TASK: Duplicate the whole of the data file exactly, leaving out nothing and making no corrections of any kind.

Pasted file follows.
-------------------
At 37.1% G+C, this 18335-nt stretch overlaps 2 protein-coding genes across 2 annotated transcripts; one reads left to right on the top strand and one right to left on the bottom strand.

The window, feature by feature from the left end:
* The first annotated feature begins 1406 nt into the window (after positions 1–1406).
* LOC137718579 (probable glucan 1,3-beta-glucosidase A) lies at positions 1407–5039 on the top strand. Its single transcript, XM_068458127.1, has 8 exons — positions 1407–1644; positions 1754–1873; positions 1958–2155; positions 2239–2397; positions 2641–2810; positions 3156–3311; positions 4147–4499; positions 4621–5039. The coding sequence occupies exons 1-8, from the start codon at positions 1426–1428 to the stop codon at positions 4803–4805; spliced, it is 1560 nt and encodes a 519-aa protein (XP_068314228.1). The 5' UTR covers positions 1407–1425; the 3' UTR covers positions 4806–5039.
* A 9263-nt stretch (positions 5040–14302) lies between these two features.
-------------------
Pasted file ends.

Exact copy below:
At 37.1% G+C, this 18335-nt stretch overlaps 2 protein-coding genes across 2 annotated transcripts; one reads left to right on the top strand and one right to left on the bottom strand.

The window, feature by feature from the left end:
* The first annotated feature begins 1406 nt into the window (after positions 1–1406).
* LOC137718579 (probable glucan 1,3-beta-glucosidase A) lies at positions 1407–5039 on the top strand. Its single transcript, XM_068458127.1, has 8 exons — positions 1407–1644; positions 1754–1873; positions 1958–2155; positions 2239–2397; positions 2641–2810; positions 3156–3311; positions 4147–4499; positions 4621–5039. The coding sequence occupies exons 1-8, from the start codon at positions 1426–1428 to the stop codon at positions 4803–4805; spliced, it is 1560 nt and encodes a 519-aa protein (XP_068314228.1). The 5' UTR covers positions 1407–1425; the 3' UTR covers positions 4806–5039.
* A 9263-nt stretch (positions 5040–14302) lies between these two features.